I’d love to know what Pamut piece you like best! Check out their website and let me know in the comments.

For 15% off your Pamut Apparel purchase, use code KELLIEHAYDEN15. 🙂

Closet staple: Cuyana ribbed open-back sweater

I recently wrote about Cuyana and this sweater, but wanted to make a dedicated post to it because I think it’s a great addition to any closet.

It’s a blend of Italian merino wool and cashmere, and is available in ecru, gray, or black. I went with the ecru when I ordered it – since my closet is mostly black, I decided to mix it up!

The split, geometric back makes it great for dressing up or down. I wear it with a tank top or t-shirt underneath for the office, and without layers in the evening. It’s a great transitional piece since the open back prevents it from being too heavy, though it is definitely warm enough for our New England winters!

I also love the gold button detail on the back, it’s simple but elegant.

The price was definitely a splurge for me (eeek!), but I’ve already worn it several times and know I’ll continue to do so – it’s a classic piece.

What also made the difference when I was deciding whether or not to purchase it is that it isn’t dry clean only, as a lot of beautiful sweaters tend to be. It feels a lot more wearable and functional knowing I can gently wash it at home (and dry clean only if I really feel like I need to, or if it gets stained).

I feel as though I’m getting a lot better at asking myself the right questions before making purchases – like what I can mix this piece with (but does it stand well on it’s own)? and acknowledging that I’ve owned way too many dry-clean only pieces in the past, sacrificing functionality for beauty. Spending a little more on clothing has also forced me to ask myself, “How much do I really need and/or want this?” before adding something to my closet.

Cuyana Sweater 1
Cuyana Sweater 2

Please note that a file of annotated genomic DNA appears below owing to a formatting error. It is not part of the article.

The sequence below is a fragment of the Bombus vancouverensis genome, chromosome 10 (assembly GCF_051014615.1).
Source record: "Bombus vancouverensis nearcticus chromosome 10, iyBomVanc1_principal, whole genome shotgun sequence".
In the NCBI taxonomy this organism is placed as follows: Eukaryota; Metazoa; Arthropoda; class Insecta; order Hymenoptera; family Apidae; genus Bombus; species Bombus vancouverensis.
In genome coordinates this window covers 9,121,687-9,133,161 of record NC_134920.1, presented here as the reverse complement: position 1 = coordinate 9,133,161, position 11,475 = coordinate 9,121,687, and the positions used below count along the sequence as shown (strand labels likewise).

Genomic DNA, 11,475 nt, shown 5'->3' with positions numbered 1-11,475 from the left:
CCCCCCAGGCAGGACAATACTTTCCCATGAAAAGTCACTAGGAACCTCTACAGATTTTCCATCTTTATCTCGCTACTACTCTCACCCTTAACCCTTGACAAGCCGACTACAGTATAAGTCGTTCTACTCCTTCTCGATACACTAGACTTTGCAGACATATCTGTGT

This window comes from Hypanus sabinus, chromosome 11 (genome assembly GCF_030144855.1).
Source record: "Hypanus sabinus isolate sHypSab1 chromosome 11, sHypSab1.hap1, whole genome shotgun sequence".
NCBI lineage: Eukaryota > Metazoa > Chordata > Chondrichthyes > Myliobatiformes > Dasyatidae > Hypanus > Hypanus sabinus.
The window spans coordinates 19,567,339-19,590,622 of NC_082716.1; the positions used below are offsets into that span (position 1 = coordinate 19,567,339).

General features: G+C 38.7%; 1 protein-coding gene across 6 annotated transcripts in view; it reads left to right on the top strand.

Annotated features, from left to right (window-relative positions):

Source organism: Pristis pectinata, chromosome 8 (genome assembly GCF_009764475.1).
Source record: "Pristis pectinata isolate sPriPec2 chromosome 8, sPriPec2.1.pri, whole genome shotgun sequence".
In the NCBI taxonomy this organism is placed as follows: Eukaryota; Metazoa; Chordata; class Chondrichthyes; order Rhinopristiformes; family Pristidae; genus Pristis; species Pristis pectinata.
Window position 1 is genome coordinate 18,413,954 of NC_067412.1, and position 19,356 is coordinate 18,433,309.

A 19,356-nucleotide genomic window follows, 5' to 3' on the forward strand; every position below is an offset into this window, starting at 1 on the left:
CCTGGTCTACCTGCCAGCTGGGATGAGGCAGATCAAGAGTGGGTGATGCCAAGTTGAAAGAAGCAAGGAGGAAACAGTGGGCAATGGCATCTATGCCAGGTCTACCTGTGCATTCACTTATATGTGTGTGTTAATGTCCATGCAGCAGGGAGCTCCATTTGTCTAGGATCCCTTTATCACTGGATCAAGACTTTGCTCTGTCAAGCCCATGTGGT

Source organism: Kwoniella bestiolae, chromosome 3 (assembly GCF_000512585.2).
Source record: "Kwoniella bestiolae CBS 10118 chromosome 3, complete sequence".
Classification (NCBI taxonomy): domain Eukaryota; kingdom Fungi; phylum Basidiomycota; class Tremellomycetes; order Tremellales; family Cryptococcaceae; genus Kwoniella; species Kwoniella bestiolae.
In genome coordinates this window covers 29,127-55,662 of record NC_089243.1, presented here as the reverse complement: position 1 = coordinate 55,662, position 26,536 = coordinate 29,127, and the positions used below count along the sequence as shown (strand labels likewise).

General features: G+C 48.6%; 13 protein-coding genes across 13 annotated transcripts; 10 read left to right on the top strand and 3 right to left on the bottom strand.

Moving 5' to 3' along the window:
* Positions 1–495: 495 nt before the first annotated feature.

Cuyana Sweater 3

Cuyana Ribbed Sweater Folded

Cuyana Ribbed Sweater Knit

Cuyana Ribbed Sweater Detail 1

Cuyana Ribbed Sweater Detail 2

Cuyana Ribbed Sweater Detail 3

Cuyana Ribbed Sweater Detail 4

Sweater: Cuyana // Jeans: Zara, thrifted // Boots: Sam Edelman, thrifted



Defining my closet’s color palette

Closet color palette.png

Have been thinking a lot lately about color palettes. I’ve been feeling really inspired by photos of minimalist closets, and have also come to the realization that while I have a lot of amazing clothes, they aren’t necessarily interchangeable in all the ways I’d like them to be.

I find that I still have too many tops or sweaters where I might go to wear it, and then think to myself “Oh but, X item is dirty and that’s what I need to wear it with.”

First, I acknowledge that this probably isn’t entirely true- I need to make more effort to find new and different ways to wear my clothes. But, I also think it is a good indicator that moving forward, I should purchase my garments with color in mind so I don’t keep ending up with patterned pants that only go with THAT ONE pink top (or whatever the case may be). This is not permission for me to go out and start buying a bunch of things to adhere to my color scheme, but it is an exercise in awareness.

The core colors were easy. If I take an inventory of my closet, the majority of my clothes are black, camel, gray and white. I feel best in them and they mix and match well –  a no-brainer!

For my accent colors, blush was also a no-brainer. I have a few light pink clothes, and it’s my favorite color (besides black, that is). It’s my go-to for when I need to wear something more feminine. Rust isn’t a color I wear often, but I have a couple of pieces and I like how unexpected it is, and how well it pairs with my core colors. My last accent color was a hard choice, though. Navy (and similar shades of blue) work well with my other colors, and I have a lot of navy clothing already. I did consider using emerald instead because I think it’s a flattering color for me, but I asked myself how often would I really wear it (besides my emerald coat). I guess I could always make changes later if this doesn’t work out for me?

For the patterns – all stripes, all the time. I always regret it when I buy something polka dot or floral, anyway. I also love plaid and flannel, but didn’t include it because it’s so seasonal (I have just one or two flannel/check/windowpane pattern shirts).

Do you have a palette for your wardrobe? What colors do you find you wear the most?